Literature Review: My Ántonia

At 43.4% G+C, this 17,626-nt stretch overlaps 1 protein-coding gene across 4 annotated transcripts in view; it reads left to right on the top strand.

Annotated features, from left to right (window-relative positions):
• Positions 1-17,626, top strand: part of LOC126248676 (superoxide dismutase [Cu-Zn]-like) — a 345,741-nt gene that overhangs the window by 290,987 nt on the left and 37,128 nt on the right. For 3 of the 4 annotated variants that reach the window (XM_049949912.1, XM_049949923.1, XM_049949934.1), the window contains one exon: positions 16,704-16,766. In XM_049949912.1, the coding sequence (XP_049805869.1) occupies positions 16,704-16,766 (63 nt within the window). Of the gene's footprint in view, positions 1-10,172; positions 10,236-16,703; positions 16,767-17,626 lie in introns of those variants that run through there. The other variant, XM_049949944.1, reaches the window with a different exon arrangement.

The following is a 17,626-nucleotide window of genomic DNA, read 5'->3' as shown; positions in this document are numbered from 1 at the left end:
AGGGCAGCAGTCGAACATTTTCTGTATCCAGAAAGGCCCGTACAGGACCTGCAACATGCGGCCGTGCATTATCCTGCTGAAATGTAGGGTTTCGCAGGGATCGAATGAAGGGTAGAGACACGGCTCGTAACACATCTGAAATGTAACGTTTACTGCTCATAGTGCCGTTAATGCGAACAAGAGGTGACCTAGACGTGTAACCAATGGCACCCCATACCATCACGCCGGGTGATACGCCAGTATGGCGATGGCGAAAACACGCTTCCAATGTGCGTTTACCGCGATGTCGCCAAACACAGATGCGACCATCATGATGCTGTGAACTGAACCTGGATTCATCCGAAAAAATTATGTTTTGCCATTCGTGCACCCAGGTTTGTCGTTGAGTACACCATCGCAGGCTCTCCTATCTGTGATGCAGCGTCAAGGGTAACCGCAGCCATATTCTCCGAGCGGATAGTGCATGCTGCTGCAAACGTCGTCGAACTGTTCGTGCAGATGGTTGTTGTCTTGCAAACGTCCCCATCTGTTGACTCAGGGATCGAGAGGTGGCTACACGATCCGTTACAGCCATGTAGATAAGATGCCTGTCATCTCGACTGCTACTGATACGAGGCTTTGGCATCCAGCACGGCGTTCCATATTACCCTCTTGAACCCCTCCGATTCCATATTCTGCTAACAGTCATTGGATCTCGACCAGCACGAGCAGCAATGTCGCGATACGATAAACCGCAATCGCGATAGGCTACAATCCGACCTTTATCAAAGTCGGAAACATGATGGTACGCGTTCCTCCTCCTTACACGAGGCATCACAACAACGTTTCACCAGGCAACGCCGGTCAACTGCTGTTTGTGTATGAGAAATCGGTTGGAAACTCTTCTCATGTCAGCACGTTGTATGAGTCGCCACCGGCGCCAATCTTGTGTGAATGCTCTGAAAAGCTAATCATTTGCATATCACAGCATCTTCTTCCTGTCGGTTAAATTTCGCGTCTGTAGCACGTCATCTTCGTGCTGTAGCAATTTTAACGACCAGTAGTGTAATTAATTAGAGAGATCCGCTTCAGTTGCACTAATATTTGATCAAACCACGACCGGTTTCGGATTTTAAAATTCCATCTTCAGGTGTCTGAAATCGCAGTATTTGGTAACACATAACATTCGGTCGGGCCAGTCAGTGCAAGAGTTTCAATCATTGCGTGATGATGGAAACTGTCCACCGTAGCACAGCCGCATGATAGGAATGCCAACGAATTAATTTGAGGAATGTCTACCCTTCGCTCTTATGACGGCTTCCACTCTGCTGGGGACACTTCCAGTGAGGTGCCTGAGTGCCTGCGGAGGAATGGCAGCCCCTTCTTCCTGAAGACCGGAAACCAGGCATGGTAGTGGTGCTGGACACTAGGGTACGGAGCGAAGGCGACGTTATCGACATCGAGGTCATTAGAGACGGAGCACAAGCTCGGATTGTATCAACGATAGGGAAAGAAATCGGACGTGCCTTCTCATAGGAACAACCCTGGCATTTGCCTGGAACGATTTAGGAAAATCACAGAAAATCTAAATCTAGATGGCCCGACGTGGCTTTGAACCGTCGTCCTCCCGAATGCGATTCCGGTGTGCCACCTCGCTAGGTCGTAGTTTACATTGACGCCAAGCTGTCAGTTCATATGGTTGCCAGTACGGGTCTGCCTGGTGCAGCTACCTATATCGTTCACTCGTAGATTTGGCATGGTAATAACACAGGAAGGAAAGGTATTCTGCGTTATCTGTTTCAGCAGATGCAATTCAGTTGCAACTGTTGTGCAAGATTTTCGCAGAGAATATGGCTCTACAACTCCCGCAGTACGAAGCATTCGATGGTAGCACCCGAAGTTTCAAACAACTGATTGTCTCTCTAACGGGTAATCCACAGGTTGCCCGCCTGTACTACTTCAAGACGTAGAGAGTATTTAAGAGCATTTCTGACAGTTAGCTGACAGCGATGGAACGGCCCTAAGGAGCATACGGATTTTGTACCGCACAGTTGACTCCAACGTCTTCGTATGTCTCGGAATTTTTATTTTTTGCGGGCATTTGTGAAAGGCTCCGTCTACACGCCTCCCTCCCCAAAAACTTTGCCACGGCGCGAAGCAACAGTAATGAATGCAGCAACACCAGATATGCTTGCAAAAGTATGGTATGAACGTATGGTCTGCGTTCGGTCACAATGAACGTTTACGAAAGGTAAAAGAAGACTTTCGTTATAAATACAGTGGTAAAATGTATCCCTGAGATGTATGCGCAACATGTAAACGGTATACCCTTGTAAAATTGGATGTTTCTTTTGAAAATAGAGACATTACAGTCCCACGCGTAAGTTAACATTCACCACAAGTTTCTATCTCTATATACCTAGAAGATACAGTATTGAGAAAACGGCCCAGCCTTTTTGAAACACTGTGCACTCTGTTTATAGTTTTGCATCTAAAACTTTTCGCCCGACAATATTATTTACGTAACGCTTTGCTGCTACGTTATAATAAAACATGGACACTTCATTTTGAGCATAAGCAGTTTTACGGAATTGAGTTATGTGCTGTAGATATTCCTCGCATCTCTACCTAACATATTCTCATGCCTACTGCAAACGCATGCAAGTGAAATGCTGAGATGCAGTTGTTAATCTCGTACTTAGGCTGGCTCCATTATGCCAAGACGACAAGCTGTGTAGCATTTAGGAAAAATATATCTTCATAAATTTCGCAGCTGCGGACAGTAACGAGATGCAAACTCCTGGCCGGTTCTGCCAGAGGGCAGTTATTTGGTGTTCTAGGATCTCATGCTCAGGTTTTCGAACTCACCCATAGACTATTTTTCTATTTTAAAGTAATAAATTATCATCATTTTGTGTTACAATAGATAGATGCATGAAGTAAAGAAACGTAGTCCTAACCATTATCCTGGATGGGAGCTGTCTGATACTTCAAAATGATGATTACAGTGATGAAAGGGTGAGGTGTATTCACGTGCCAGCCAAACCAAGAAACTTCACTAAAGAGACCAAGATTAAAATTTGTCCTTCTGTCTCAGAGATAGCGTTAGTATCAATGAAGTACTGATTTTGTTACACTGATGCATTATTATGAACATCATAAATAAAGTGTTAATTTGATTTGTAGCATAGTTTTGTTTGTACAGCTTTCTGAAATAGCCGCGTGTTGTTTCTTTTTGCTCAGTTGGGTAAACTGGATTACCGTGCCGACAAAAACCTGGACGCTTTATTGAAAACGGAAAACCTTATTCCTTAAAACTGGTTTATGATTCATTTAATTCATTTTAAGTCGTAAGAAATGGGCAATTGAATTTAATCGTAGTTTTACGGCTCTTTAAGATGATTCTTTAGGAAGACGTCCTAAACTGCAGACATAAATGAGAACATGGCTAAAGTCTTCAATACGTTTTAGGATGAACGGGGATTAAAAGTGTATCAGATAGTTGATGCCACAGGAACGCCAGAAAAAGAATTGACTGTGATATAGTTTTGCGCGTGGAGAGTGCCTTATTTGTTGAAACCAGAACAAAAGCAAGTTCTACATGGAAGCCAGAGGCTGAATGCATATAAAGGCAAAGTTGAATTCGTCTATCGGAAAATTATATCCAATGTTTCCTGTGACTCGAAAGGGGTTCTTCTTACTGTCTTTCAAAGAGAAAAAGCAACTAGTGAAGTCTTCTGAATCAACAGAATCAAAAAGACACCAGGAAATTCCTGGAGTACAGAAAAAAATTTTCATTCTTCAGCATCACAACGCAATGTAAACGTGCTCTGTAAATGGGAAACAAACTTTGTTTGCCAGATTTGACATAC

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In My Ántonia, by Willa Cather, Peter and Paval help to portray what America was for many immigrants. Like many other immigrants, Peter and Paval see America as a place for a fresh start. In Russia the pair survived an unfortunate sledge massacre. However, the reason their sledge survived was because of foul play. The situation was one of those 'kill or be killed' situations; nonetheless they were exiled from their town. In fact, for five years “They went away to strange towns … [and] Wherever they went, the story followed them” (Cather 44). In such a sense, Peter and Paval thirsted for America; its unbroken soil was a nourishing arena that helped cultivate the aspirations of dreamers. Unfortunately for the Russians, America served as an escape from misfortune for only a short period of time. Eventually Paval fell ill and died; it was recognized that “Misfortune seemed to settle like an evil bird on the roof of the log house, and to flap its wings there, warning human beings away. The Russians had such bad luck” (38). Fortunately, not all immigrants had such awful luck in their journeys and aspirations. Although unfortunate like the Russians at the start, the Shimerdas soon straightened their situation out. Also, similarly, the Shimerdas came to America so their family, and future generations would live well off and prosperously in the highly sought after 'new world'. At one point, Ántonia explains to Jim: “my mama, she want Ambrosch for be rich, with many cattle” (63). Readers sense that the Shimerdas are destined for success; their story regards the positive outcomes for immigrants. However, in regards to Peter and Paval, their vibrant story was included in the work to clearly illustrate for readers why immigrants looked at the ... ... middle of paper ... ... hard-working people in Nebraska that grew like the corn around them. Such characters like Ambrosch work hard to see their family's farm thrive. In fact, Ántonia tells that he was the reason the Shimdas came for American freedom. She tells that “America big country; much money, much land for my boys … He is a very smart boy. For Ambrosch my mama come here” (63). All of the people of Nebraska went through similar journeys as the children and the immigrants that are expressed in My Ántonia. At first we see them struggle to decide what to do with such endless freedom. However, then readers observe as each migrant character becomes more comfortable and fluent in the way that they write their stories. What the prairies allow for is readers to have a visual of freedom. Then the novel goes on to show how each character uses their freedom and makes Nebraska their home.
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